Niki Lauda looked set for back to back championships after a dominant start to the 1976 World Championship, with five race wins and a further three podiums in the first  9 races. The came the German Grand Prix at the Nurburgring.  Lauda crashed heavily on lap 2  when his car suddenly snapped right due to a suspected rear suspension failure. The car hit the barriers then spun back onto the circuit with flames licking around the cockpit. The Hesketh of Harold Ertl and Surtees of Brett Lunger then made contact  with the burning Ferrari. Arturio Merzario reached into the cockpit to unbuckle the unconscius Lauda. Lunger, Ertl and Guy Edwards, who had stopped at the scene, dragged Lauda from the wreckage.

Niki Lauda suffered severe burns to his head and wrists as well as burnt lungs from inhaling toxic  fumes while still trapped in the car. For weeks Lauda hovered between life and death as specialists treated his injuries and applied dressings to whate

mained of the flesh around his face and wrists.  While many wondered if Niki Lauda would survive, he was desperate to defend his world champion crown. Ferrari had already brought Carlos Reutemann into the team for the Italian Grand Prix and were forced to add a third car for Lauda after he had announced his decision to return to racing.


Jackie Stewart, called Lauda’s return The most courageous event in the history of sport. He said:  Niki had a degree of bravery that I had never seen the like of before. After his tremendous accident, he was back just six weeks later. I remember seeing Niki put his helmet on, and his wounds were still absolutely obvious. I thought to myself that with all the vibrations you get in a Formula One car at Monza, one of the fastest tracks in the world, that this cant be right. To be brave enough to put on the helmet was amazing, but then he went out and qualified fifth. When he returned to the garage, he took his helmet off and I could see he was bleeding. Yet, the very next day, he raced.

The return kept Niki Lauda in sight of a second world championship at the final round at the Fuji Speedway in Japan.  Hunt started marginally ahead of Lauda on a miserably wet day, with streams of water running freely across parts of the circuit. Lauda lasted barely two laps before he stopped in the pits and walked away from his car. The decision all but handed the 1976 World Championship to James Hunt who drove to the title with a cautious 3rd placed finish.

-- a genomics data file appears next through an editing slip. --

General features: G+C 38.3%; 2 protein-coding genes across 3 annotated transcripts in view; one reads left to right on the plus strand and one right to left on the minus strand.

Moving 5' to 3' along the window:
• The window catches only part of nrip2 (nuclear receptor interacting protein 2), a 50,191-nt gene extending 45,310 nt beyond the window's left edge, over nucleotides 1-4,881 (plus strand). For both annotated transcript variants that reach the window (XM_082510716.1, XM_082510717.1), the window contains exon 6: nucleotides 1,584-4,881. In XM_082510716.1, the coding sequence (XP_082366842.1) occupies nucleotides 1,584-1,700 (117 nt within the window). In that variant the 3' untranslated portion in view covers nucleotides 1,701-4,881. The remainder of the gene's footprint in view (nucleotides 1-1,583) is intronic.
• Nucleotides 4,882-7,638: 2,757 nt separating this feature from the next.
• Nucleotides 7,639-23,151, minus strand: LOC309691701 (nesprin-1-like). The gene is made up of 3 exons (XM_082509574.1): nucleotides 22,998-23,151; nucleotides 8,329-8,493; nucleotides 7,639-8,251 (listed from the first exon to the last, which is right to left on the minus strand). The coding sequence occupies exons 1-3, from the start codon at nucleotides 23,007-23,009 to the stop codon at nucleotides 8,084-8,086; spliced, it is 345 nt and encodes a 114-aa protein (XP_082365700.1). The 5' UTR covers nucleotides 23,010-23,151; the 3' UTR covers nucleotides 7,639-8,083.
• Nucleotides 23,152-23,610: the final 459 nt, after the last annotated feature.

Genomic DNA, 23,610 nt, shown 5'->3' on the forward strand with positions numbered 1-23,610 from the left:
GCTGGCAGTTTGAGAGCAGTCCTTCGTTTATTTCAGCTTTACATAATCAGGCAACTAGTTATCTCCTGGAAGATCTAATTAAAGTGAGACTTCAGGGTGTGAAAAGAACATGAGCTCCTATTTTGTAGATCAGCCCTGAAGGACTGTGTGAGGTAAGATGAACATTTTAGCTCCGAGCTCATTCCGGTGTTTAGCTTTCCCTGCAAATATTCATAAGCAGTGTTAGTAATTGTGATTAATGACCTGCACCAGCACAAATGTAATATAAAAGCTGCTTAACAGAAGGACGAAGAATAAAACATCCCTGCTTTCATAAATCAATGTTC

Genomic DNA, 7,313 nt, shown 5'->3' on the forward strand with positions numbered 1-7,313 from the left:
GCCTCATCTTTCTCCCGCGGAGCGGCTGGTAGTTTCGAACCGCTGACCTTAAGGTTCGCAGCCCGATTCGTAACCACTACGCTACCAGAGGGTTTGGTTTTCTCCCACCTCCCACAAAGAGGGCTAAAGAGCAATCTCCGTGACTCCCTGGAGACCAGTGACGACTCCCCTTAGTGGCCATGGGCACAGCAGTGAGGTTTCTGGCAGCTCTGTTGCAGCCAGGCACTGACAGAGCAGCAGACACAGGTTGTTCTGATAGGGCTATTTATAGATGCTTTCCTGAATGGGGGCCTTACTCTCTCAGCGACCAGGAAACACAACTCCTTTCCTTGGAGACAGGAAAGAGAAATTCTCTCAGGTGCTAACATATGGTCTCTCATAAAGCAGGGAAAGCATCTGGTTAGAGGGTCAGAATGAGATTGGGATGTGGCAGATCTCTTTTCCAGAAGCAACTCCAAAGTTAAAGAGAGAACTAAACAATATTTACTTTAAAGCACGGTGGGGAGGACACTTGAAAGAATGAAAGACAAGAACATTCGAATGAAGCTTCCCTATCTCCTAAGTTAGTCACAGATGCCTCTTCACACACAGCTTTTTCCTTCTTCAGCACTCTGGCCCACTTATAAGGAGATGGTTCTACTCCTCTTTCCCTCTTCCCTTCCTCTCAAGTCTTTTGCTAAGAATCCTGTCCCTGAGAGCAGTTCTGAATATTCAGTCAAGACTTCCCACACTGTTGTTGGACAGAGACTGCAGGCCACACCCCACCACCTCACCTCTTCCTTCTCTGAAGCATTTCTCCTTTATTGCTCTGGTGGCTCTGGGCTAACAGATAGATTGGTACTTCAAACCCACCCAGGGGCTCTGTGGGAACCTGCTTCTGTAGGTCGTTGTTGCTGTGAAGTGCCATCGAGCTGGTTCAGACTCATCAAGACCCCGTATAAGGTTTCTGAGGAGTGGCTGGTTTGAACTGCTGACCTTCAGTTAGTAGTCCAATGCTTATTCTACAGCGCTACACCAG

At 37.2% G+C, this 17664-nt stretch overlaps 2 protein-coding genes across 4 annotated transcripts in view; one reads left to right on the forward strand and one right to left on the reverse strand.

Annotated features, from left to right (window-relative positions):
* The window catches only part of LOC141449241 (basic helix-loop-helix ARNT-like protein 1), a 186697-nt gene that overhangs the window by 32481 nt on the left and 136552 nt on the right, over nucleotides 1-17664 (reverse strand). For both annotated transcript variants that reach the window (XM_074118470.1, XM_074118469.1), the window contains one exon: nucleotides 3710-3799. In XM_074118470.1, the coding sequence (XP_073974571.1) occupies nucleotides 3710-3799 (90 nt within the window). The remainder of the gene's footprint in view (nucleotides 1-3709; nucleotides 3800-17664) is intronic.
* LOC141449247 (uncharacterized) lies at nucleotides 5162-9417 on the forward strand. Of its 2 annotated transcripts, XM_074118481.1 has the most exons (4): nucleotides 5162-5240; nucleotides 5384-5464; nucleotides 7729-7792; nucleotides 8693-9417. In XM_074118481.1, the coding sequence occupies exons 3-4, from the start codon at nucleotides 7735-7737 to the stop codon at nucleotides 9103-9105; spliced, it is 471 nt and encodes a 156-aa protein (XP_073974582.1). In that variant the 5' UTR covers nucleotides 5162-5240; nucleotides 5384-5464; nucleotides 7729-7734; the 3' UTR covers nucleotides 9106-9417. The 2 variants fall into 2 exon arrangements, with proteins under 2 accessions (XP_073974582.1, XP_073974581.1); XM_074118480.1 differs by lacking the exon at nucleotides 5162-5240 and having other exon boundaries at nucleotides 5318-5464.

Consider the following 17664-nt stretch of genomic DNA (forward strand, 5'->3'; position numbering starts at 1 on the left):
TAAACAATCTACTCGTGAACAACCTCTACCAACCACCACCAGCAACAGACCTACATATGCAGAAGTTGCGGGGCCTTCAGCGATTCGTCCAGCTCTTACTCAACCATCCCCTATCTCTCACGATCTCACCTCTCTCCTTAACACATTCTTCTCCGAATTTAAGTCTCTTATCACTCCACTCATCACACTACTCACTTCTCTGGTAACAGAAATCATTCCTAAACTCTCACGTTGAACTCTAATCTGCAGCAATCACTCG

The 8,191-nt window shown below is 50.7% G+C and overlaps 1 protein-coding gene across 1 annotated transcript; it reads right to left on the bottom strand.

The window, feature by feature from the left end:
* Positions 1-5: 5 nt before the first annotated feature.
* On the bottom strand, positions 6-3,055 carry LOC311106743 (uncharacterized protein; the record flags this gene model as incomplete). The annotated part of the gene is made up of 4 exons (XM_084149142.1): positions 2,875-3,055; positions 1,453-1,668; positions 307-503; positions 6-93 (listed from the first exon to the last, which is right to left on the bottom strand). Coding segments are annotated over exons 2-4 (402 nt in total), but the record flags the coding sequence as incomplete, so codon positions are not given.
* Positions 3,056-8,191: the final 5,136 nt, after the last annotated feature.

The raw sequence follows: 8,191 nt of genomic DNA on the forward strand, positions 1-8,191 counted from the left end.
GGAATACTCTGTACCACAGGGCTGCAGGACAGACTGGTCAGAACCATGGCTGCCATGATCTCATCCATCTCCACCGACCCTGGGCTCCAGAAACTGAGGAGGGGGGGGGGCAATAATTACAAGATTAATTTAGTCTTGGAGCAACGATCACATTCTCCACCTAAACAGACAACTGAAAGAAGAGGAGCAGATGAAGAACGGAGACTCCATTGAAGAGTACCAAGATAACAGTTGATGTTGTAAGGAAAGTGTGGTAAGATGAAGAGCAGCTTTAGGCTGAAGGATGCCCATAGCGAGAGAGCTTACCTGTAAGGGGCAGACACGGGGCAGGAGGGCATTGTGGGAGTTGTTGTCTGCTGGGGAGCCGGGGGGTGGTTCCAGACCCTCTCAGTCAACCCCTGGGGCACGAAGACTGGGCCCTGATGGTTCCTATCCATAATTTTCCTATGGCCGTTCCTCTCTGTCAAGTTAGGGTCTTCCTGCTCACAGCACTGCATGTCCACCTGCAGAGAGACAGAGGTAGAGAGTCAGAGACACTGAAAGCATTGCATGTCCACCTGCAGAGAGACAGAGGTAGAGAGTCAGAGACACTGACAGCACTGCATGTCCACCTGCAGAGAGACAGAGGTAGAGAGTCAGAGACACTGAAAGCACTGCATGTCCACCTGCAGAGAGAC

It is not for me, Lauda explained to reporters at the track. “There are more things in life than a world championship.

Lauda’s relationship with Ferrari was never the same after that Sunday in Japan. Enzo Ferrari offered Lauda the role of team manager for the 1977 season, with Carlos Reutemann as the team’s number 1 driver. Niki Lauda responded by asking for a release from his Ferrari contract as he had been offered a deal to race with McLaren (which was a complete fabrication from Lauda). Ferrari relented and gave Lauda the second seat at Ferrari.

Lauda explained his strategy for the 1977 season: My first priority was to put Reutemann in his place and secure the number one spot at Ferrari, (Niki Lauda To Hell and Back 1986). By the third race of the season, this had been more or less accomplished  and I was able to concentrate all my efforts on pushing for technical progress, the Ferrari was no longer the fast car of years gone by, we only managed two pole positions in the season.

The Championship became a four way fight between Lauda in the Ferrari , James Hunt in a McLaren, Jodie Scheckter in the Wolf and Mario Andretti in the Lotus. Andretti won more races, though it was Lauda’s consistency of 10 podiums with 3 wins during the season that handed him the title with two races left to run.

Lauda felt that the trust between himself and Ferrari had been breached and he had stored this memory in his mind like a rogue elephant. Once the championship had been won at the US Grand Prix, Lauda sat out the final two races of the year.

Once I had secured the world championship for a second time, I didnt feel like putting up with the ridiculously strained atmosphere, so I declined to start in Canada and Japan, Lauda said. Enzo Ferrari was indeed put out and he tossed a few choice remarks my way.